Hausa women live cloistered, and Islam teaches them that men should satisfy their needs. Although women’s seclusion tends to be more intense where modern Islam is stronger, peasant women often flout that seclusion. All women, young and old, abandon it when heavy work in the fields requires them to—during the harvest, gleaning, and sorting of grain—but they remain under their husbands’ control.
Hausa Women;10 Facts You Must Know
- The Kano River Project in 1971 created irrigated areas for growing wheat or tomatoes. Most agricultural workers there were men, but for some kinds of labor, especially planting bean seedlings, the company preferred to hire women.
- Most of these women were fairly old, menopause allowing them to leave their homes more readily. Some were widowed or divorced and had no choice. They were preferred to men because they received 30 to 36 kobo per day (1 naira = 100 kobo) for their work whereas men received an average of 2.2 naira.
- These women, reputedly docile and passive, in 1977 organized a surprising demonstration. More autonomous toward their employer than in their households, having discovered that one of the company’s officials had offered them twice as much to work during the weekend on his farm they went on strike for a pay increase. The company refused them and broke the strike by hiring women from a little farther away who knew nothing of the affair. These women soon learned of it from their comrades and struck in turn. The company had to give in and doubled their wages.
- The change in women’s thinking is particularly noticeable where they have more responsibility. This is the case in eastern Africa, where men’s migration and the inability of women to follow them have made women the majority of the population in the countryside.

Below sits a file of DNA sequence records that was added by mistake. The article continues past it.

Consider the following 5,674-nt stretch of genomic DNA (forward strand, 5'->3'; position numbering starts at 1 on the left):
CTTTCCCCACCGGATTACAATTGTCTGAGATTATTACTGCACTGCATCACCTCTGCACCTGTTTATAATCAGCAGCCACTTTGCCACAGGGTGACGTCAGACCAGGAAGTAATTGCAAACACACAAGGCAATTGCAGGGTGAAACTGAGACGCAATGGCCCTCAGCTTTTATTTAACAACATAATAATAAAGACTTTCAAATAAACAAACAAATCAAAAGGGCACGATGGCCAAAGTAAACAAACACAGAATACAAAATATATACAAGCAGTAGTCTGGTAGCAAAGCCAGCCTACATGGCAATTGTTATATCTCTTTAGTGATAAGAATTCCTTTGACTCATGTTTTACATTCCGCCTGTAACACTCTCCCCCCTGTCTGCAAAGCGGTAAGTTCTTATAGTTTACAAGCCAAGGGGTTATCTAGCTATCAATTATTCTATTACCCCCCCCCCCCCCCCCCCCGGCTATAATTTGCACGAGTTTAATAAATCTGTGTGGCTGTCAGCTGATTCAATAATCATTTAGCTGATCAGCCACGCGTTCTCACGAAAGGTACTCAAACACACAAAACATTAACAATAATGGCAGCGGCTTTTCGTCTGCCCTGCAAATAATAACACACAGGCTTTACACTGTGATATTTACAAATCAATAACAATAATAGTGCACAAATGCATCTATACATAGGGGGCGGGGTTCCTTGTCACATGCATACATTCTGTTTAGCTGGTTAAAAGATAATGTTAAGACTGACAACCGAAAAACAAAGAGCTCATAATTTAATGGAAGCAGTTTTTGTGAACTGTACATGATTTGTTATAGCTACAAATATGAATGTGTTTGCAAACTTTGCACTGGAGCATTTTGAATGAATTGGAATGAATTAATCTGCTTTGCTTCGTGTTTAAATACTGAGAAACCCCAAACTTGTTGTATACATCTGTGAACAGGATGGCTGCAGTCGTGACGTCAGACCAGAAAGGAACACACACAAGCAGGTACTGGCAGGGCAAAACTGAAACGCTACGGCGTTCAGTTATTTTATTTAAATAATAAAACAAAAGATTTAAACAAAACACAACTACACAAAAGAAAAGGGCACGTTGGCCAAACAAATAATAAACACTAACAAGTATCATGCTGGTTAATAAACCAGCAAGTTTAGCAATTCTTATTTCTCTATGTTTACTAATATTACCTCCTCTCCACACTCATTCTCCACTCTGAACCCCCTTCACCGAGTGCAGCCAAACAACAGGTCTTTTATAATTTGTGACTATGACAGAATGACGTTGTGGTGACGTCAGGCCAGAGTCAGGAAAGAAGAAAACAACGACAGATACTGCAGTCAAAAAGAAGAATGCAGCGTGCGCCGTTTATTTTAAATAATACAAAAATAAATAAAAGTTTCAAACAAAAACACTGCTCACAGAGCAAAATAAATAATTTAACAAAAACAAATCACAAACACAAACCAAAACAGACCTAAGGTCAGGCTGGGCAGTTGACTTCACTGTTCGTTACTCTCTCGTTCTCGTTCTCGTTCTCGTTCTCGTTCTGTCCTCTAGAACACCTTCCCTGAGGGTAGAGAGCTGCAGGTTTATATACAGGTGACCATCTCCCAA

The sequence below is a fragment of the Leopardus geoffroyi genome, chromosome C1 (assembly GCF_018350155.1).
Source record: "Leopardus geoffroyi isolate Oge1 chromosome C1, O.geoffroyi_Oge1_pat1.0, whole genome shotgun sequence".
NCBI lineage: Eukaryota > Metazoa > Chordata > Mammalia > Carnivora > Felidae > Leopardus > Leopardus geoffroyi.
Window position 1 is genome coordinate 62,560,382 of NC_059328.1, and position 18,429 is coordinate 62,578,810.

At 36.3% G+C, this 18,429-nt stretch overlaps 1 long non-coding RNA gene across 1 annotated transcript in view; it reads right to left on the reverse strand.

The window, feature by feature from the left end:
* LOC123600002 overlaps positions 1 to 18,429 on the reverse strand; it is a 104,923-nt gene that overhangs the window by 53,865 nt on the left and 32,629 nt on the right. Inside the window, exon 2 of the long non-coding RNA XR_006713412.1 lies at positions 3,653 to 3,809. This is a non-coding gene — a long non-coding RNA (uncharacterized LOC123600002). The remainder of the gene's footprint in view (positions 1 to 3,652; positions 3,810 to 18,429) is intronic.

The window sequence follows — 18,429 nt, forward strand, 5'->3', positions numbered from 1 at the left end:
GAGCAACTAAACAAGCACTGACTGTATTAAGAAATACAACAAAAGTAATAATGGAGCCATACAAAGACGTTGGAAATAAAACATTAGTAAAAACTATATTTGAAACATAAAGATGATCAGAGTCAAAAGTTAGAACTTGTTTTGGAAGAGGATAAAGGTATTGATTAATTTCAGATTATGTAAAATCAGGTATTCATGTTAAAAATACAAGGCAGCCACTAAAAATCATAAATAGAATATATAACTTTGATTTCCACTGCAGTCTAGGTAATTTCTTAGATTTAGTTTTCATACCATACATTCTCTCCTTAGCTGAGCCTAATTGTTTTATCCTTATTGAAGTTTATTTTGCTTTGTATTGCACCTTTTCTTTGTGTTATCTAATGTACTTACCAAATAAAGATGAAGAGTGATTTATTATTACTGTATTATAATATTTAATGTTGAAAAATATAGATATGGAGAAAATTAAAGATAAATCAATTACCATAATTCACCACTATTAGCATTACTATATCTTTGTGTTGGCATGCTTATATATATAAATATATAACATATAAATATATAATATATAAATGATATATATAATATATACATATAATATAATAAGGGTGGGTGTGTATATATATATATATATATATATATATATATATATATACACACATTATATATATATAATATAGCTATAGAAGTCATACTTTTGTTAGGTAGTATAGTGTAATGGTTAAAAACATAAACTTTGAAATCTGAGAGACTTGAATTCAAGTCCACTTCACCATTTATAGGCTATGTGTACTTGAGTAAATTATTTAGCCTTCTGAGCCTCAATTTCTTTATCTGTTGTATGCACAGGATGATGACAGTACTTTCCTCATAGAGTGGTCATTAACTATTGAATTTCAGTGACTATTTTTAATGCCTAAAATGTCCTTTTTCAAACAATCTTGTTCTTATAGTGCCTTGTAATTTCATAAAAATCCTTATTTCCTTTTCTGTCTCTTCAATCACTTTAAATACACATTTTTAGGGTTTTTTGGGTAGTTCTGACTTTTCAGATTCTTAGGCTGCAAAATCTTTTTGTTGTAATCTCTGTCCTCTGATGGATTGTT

- A study done in Transkei showed that 79 percent of women farmers were married but 60 percent were de facto heads of businesses.*7 It may seem surprising that so many women whose husbands were migrant workers should have preferred this system, but the reasons were above all economic. The men who remained at home were elderly.
- Forty-five percent of women had attended rural schools for fewer than four years, and almost as many could neither read nor write. Yet of those who had gone to school, many had participated in extracurricular religious groups that played an important role in their future organizational life. The youngest ones recognized the vicious circle of poverty that oppressed them (60 percent of households suffered from malnutrition).
- In general, they considered the land they had sufficient—because they lacked the time to cultivate any more—but wanted help in equipping themselves and increasing their livestock and their harvests and recognition of their autonomy. Eighty-seven percent said that they would like to go to night school, and 60 percent were ready to organize to participate in self-development programs.
This is evidence that the education of girls, hardly widespread even now, is of primary importance for the future.